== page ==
Mob Grazing Increases Efficiency and Profitability of Livestock Production

Project Overview

Project Type: Research and Education
Funds awarded in 2011: $199,988.00
Projected End Date: 12/31/2015
Region: North Central
State: South Dakota
Project Coordinator:
Dr. Alexander Smart
South Dakota State University

Annual Reports

Information Products


  • Animals: bovine


  • Animal Production: grazing management, grazing - rotational, stocking rate
  • Education and Training: demonstration, extension, farmer to farmer, networking, on-farm/ranch research, participatory research
  • Farm Business Management: budgets/cost and returns
  • Natural Resources/Environment: carbon sequestration
  • Production Systems: holistic management
  • Soil Management: organic matter

    Proposal abstract:

    Reports in popular press about a novel grazing technique, "mob grazing", are increasing with no scientific data to support claims. The principal of mob grazing is an ultra high stocking density and frequent livestock movements. The project will investigate the impacts of mob grazing in tall, mixed and short grass prairieland ecoregions on soil quality, C, and N cycling, changes in plant species composition, and producer profitability. Mob grazed pastures will be compared to traditionally grazed pastures on 6 ranches in South Dakota from 2012-2013. One ranch from each of the aforementioned ecoregions will be selected for intensive sampling by collecting weekly forage samples to estimate harvest efficiency, plant species composition and nutrient cycling; weekly soil samples will be obtained to evaluate changes in soil quality. On each of the 6 ranches, profitability of mob grazing will be evaluated. Projected outcomes include 1) knowledge of the effects of mob grazing on harvest efficiency, changes in plant species composition, C and N cycling, soil quality and profitability of the practice for producers utilizing South Dakota grasslands, and 2) 100 producers, agency and university personnel will be informed of the outcomes of mob grazing vs traditional management systems. Project results will be presented at field days held at cooperator ranches, at informational and scientific meetings, and journal and extension publications. Adoption of this grazing technique is increasing based on anecdotal reports; it is pivotal to have scientific data to provide to producers about the impacts of the technique on sustainability of the ecosystem and profitability.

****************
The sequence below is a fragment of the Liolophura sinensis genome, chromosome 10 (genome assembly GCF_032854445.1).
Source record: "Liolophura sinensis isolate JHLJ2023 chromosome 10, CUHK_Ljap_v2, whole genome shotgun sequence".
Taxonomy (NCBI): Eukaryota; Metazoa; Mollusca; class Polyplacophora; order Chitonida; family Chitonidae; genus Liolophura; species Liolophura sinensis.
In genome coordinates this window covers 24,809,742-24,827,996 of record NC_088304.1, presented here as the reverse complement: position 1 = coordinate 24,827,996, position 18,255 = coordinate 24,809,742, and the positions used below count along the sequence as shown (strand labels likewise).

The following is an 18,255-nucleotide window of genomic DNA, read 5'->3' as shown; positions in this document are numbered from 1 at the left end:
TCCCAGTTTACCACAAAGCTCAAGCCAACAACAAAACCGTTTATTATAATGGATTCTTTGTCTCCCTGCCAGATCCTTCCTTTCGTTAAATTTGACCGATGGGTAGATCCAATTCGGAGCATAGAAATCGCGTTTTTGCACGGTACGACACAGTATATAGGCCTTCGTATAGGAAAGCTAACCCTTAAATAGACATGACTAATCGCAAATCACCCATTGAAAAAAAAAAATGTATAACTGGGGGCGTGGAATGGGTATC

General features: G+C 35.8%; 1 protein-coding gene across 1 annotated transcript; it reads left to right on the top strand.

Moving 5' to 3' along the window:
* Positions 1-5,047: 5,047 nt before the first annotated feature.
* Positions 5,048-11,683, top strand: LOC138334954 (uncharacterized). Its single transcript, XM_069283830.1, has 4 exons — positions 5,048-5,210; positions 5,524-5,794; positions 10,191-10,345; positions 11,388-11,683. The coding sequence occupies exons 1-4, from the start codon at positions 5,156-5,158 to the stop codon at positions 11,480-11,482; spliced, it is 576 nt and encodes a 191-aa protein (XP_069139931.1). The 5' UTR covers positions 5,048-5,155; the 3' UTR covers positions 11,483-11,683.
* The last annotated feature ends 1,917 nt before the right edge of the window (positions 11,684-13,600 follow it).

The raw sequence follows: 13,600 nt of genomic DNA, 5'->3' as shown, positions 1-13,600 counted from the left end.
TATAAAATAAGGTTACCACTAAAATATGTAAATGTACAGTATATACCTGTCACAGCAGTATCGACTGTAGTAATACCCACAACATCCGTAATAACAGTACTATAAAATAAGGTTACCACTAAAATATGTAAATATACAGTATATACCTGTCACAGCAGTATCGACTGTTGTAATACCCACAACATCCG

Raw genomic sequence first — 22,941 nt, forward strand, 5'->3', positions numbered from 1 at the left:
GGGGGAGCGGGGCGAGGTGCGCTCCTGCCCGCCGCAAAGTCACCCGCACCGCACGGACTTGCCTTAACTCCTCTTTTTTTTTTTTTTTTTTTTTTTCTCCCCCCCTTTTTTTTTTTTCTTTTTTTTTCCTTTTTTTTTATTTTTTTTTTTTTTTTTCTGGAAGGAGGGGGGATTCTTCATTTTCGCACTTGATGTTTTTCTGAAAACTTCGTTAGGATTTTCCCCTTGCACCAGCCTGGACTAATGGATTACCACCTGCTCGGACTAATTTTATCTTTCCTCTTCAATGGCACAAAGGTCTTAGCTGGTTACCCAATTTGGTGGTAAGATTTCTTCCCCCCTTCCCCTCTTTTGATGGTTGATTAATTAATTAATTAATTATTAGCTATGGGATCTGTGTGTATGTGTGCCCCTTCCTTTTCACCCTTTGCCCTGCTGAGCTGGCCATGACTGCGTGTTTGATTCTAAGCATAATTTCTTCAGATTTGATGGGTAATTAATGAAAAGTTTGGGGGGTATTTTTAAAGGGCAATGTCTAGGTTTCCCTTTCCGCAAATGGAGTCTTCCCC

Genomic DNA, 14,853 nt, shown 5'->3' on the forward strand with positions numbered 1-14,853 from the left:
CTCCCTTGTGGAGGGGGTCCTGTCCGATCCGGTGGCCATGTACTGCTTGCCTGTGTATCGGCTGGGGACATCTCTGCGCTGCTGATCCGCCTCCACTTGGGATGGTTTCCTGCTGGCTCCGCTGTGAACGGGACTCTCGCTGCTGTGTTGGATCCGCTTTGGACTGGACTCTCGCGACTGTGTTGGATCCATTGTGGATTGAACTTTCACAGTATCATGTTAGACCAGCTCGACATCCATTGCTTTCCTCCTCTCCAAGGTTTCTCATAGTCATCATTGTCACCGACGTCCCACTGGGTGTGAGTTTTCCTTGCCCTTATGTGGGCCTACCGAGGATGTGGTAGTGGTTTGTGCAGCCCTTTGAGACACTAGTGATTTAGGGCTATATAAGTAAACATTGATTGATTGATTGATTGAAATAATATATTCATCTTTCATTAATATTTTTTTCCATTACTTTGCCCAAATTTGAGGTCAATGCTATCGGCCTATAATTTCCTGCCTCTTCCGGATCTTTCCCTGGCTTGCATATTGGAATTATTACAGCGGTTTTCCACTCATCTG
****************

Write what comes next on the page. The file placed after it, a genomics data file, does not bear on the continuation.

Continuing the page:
Project objectives from proposal:

    The primary objective of the project is to develop scientific-based guidelines on the novel “mob grazing” management practice to producers located in three level III northern Great Plains ecoregions (Northern Glaciated Plains, Northwestern Glaciated Plains, and Northwestern Great Plains). The short-term outcomes include 1) the development of guidelines based on measured harvest efficiency, forage production, changes in plant species composition, C, water, and N cycling, soil quality and producer profitability as compared to traditional grazing practices, 2) the delivery of guidelines to university, state, and federal agencies, range and livestock specialists at workshops and scientific meetings, and 3) the delivery of mob-grazing guidelines to a producers and ranchers through a new web-page (how to grow beef), as well as those attending field days, bus tours, and local workshops. Findings will be published in peer reviewed journal and extension publications.

    Intermediate-term outcomes include 1) increased knowledge on sustainable range practices, 2) a better understanding on how traditional and mob-grazing systems impact soil and range health and, 3) increased adoption of sustainable grazing systems.

    Any opinions, findings, conclusions, or recommendations expressed in this publication are those of the author(s) and do not necessarily reflect the view of the U.S. Department of Agriculture or SARE.